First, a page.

How To Find The Best ETFs

by: David Trainer

This article explains how I determine the best ETFs in the 25 reports I publish each quarter on the best and worst ETFs and mutual funds by sector and style. Here is the Q4 "best and worst" preview. I follow these steps:

  1. Eliminate ETFs with inadequate (less than $100 million) assets and too much tracking error
  2. Determine which remaining ETFs are the best

There are several simple and free screens to perform the first step and cull out the ETFs that should be avoided. As long as you focus on ETFs from issuers that have a market cap of at least $100 million, you are likely working with ETFs that are successful enough to garner serious assets. So, you can assume their tracking error is respectable and liquidity is high enough that you will not get thrown under the bus by the bid/ask spread.

Now comes the hard part: picking the ETF with the best holdings. Contrary to the screens above, there are very few services that evaluate the quality of the holdings of an ETF. Research on holdings is necessary in your due diligence because an ETF's performance is only as good as its holdings' performance. No matter how cheap it is, if it holds bad stocks, the ETF's performance will be bad.

Performance of ETF's Holdings = Performance of ETF

You cannot rely on the ETF label/name to accurately reflect the ETF's holdings. ETFs with the same label often have radically different holdings. (See Barron's "The Danger Within.")

My ratings on ETFs are based primarily on my stock ratings of their holdings. Figure 1 below shows my ranking of the 10 best healthcare ETFs with assets over $100 million. Here are my rankings on all 21 U.S. equity healthcare ETFs.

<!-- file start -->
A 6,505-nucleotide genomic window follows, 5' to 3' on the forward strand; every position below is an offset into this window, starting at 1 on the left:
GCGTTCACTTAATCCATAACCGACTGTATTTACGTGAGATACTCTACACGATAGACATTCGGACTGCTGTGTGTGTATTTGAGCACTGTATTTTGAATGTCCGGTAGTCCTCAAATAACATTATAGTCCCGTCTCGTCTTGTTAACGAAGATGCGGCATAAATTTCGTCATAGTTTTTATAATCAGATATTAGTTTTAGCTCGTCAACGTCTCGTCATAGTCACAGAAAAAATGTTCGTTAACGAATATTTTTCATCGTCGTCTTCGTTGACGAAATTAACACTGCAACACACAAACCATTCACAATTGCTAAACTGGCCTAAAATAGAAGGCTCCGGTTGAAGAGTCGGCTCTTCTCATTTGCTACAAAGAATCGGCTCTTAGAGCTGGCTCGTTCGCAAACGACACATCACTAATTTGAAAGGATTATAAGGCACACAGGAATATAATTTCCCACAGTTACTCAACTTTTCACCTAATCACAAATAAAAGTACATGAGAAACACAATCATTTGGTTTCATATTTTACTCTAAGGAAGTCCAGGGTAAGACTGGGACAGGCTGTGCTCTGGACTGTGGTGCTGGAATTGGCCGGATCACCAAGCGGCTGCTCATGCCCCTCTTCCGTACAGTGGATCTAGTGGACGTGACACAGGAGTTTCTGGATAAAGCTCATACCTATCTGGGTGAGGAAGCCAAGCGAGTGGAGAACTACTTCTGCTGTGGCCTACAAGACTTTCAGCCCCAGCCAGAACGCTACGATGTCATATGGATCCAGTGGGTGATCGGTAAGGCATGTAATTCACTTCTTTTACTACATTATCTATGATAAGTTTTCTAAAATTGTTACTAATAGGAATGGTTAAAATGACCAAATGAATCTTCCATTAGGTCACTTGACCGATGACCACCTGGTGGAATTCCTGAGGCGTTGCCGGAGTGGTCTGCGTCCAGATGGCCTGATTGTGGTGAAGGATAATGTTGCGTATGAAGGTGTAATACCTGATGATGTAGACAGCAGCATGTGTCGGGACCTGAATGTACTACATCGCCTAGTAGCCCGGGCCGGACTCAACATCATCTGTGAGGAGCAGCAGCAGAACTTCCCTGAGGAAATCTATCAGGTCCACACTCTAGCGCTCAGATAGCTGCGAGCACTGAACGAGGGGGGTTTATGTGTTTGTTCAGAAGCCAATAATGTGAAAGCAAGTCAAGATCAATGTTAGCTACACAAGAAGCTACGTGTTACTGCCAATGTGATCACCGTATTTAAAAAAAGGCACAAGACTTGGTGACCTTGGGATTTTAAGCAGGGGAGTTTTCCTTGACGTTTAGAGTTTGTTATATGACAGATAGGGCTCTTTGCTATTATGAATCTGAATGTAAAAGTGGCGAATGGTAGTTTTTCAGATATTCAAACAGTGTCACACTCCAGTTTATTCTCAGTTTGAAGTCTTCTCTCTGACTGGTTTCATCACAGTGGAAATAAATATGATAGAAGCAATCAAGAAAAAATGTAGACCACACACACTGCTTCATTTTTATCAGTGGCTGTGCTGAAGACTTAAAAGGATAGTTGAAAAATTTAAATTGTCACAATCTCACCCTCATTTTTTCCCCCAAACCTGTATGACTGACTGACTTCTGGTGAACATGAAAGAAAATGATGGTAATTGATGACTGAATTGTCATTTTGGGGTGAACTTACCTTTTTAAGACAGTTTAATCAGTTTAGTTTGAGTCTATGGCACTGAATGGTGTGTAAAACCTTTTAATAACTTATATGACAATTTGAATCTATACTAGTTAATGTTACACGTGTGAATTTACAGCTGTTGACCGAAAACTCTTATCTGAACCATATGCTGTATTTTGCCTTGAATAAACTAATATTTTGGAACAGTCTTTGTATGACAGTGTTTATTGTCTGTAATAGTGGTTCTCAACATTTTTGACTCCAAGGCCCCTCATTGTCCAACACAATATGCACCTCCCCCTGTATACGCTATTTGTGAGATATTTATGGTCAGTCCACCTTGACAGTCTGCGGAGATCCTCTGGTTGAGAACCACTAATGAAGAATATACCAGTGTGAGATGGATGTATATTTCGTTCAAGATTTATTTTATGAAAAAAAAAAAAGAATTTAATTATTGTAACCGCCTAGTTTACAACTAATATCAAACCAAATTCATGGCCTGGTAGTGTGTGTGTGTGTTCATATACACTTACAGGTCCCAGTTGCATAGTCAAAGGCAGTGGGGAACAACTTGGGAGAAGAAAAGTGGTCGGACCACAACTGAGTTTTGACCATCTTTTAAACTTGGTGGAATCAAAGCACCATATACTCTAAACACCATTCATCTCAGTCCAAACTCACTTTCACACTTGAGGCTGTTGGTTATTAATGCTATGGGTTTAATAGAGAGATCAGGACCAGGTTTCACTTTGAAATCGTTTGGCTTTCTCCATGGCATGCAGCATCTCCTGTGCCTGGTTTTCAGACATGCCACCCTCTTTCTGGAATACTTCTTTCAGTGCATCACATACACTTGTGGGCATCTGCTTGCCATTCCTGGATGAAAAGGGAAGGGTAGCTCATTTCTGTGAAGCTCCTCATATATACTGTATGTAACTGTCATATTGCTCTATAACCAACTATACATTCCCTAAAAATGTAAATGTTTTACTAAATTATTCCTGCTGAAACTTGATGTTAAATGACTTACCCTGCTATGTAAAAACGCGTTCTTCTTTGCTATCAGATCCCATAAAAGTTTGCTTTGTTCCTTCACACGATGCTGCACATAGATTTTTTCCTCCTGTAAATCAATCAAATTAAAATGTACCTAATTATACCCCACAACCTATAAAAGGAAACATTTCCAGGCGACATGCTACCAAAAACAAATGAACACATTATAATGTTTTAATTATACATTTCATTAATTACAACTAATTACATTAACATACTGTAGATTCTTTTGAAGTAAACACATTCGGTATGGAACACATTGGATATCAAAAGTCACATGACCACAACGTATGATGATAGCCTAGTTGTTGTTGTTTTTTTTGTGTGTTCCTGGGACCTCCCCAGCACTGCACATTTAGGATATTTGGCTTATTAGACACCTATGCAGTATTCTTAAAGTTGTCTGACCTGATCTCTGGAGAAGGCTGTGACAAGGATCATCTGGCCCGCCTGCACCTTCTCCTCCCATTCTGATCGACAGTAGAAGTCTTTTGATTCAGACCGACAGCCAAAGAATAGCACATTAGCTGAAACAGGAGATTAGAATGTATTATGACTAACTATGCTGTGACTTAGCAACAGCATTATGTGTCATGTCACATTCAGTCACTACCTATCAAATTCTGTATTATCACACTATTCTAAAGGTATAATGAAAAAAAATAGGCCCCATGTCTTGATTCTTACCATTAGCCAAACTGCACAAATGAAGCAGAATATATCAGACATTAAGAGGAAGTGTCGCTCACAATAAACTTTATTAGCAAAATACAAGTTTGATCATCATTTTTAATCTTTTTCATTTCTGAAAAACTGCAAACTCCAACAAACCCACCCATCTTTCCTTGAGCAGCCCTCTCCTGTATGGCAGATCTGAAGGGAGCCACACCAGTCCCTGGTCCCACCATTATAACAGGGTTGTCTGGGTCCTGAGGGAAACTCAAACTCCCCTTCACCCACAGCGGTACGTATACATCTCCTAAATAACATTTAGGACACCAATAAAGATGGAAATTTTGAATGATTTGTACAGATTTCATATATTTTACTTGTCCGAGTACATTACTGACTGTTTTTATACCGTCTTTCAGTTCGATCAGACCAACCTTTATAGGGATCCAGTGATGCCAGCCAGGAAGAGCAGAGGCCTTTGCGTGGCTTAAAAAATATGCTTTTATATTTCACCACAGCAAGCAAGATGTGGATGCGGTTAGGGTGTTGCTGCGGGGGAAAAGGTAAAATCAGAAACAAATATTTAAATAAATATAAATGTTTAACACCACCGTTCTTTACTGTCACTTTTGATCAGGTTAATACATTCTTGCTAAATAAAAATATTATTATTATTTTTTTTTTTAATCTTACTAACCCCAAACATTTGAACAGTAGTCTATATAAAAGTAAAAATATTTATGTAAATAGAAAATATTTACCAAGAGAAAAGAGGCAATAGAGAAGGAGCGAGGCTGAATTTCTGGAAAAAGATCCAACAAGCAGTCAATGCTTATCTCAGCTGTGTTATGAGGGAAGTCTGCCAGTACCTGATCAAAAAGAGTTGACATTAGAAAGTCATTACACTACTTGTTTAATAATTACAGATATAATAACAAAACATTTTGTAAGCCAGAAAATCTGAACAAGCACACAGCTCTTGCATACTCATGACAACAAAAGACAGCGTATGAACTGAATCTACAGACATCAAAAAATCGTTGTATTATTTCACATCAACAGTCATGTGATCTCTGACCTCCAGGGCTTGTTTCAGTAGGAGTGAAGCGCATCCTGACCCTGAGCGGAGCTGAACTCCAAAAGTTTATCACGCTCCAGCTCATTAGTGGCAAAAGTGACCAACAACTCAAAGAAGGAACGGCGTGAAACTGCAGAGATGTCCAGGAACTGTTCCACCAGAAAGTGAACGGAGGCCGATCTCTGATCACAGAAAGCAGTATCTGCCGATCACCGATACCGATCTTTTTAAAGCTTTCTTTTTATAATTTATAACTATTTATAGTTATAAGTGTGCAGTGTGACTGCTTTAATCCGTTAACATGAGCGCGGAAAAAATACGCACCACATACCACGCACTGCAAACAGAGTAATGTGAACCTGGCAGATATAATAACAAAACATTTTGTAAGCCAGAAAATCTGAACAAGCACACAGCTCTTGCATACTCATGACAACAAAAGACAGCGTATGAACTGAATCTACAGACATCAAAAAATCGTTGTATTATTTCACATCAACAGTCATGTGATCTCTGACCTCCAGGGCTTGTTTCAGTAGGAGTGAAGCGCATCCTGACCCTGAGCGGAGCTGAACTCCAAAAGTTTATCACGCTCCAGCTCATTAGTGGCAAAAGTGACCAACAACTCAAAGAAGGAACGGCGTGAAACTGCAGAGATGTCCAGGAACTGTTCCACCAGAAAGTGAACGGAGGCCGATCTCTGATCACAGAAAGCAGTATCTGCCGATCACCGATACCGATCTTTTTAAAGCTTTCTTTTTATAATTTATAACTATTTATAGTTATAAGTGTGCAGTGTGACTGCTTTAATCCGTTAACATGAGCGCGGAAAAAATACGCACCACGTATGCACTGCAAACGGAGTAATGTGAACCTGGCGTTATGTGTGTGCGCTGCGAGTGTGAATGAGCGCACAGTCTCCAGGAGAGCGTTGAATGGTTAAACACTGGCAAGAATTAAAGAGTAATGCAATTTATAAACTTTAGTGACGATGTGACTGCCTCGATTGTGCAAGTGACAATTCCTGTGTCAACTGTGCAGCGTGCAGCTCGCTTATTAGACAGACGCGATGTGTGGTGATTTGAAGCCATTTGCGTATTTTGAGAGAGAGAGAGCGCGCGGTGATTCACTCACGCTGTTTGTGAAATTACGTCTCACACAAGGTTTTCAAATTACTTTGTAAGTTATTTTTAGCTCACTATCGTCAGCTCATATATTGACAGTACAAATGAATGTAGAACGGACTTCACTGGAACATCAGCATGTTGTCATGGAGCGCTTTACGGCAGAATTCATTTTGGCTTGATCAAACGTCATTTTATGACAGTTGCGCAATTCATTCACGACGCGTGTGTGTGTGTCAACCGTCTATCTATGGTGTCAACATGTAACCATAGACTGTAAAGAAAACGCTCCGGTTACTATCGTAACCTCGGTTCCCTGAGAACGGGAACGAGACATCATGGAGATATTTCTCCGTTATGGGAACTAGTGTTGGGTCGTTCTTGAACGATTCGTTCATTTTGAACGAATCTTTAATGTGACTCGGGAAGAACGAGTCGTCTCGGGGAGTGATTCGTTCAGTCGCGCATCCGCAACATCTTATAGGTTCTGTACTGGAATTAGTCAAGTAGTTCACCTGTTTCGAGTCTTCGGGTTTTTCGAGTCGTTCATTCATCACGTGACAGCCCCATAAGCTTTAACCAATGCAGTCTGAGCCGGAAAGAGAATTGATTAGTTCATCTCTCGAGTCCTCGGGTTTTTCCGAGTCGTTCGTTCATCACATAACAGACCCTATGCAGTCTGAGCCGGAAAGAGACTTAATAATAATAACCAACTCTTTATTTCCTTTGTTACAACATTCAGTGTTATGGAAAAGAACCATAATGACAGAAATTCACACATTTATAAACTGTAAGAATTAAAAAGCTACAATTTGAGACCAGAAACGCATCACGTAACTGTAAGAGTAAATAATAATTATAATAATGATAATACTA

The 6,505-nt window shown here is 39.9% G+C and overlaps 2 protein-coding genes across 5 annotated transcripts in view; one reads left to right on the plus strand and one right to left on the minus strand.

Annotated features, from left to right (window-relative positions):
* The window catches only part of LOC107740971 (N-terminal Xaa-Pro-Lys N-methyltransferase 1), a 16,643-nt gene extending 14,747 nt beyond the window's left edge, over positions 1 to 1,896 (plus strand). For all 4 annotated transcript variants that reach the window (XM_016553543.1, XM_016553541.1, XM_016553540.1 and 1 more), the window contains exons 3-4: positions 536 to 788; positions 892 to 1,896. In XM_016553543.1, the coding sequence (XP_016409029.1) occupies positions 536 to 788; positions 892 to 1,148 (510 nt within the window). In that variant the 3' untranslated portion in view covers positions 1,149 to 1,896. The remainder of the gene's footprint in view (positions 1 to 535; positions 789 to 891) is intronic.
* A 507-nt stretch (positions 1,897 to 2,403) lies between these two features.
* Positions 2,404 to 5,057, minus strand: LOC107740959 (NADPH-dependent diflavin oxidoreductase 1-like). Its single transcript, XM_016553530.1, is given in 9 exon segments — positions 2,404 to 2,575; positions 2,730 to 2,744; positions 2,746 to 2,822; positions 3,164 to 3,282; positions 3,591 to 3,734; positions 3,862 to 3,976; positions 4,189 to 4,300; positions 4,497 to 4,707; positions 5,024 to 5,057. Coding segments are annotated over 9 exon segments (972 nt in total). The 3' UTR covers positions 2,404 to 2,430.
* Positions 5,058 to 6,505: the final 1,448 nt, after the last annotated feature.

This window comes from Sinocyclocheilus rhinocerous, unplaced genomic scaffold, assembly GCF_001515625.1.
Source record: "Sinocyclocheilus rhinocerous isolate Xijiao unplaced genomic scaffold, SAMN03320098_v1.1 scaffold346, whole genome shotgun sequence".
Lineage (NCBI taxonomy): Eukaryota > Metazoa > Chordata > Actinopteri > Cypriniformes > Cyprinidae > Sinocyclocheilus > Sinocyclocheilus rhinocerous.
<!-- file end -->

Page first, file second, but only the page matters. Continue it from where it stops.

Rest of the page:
I only recommend the top three ETFs in this sector: Health Care Select Sector SPDR (NYSEARCA:XLV), iShares Dow Jones U.S. Health Care Index Fund (NYSEARCA:IYH), and Vanguard Health Care ETF (NYSEARCA:VHT) because they get my four-star or better rating. I do not recommend investors buy any ETFs with a three-star rating or lower.

Figure 1: Top 10 Healthcare ETFs

Source: New Constructs, LLC and company filings.

My ETF rating also takes into account the total annual costs, which represents the all-in cost of being in the ETF. This analysis is simpler for ETFs than funds because they do not charge front- or back-end loads, and transaction costs are incurred directly. There is only the expense ratio, which is normally quite low. However, my ratings penalize those ETFs with abnormally high expense ratios or any other hidden costs.

Figure 2 below shows my ranking of the 10 best large-cap value ETFs with a market cap over $100 million based on the quality of their holdings. Here are my rankings on all 39 U.S. equity large-cap value ETFs.

Figure 2: Top 10 Large-Cap Value ETFs

Source: New Constructs, LLC and company filings.

The best large-cap value ETF is WisdomTree Dividend ex-Financials Fund (NYSEARCA:DTN). Only two other ETFs in this sector -- iShares High Dividend Equity Fund (NYSEARCA:HDV) and PowerShares Dynamic LargeCap Value (NYSEARCA:PWV) -- earn my four-star, or Attractive, rating. All the rest get my three-star, or Neutral, rating and should be avoided.

The stock that shows up consistently in the top healthcare and large-cap value ETFs is Johnson & Johnson (NYSE:JNJ). This stock gets my Very Attractive rating. JNJ has a return on invested capital (ROIC) of 17%, which places it in the top quintile of all companies. Usually that kind of profitability comes at a price. In this case, the valuation of JNJ's stock price implies the company's profits will permanently decline by 26%. XLV's large allocation to a highly profitable, yet undervalued, stock exemplifies why XLV is one of the few ETFs that gets a Very Attractive rating.

Another stock that shows up often in the top healthcare and large-cap value ETFs is Verizon (NYSE:VZ). VZ's ROIC is not super high, but its economic earnings growth in its last fiscal year was nearly 100% vs. negative growth in reported accounting earnings. And the valuation of the stock is cheap. Its current stock price (~$46.50/share) implies the company's profits will permanently decline by about 30%. High profit growth and low valuation create excellent risk/reward in a stock.

Disclosure: I am long JNJ, VZ. I wrote this article myself, and it expresses my own opinions. I am not receiving compensation for it. I have no business relationship with any company whose stock is mentioned in this article.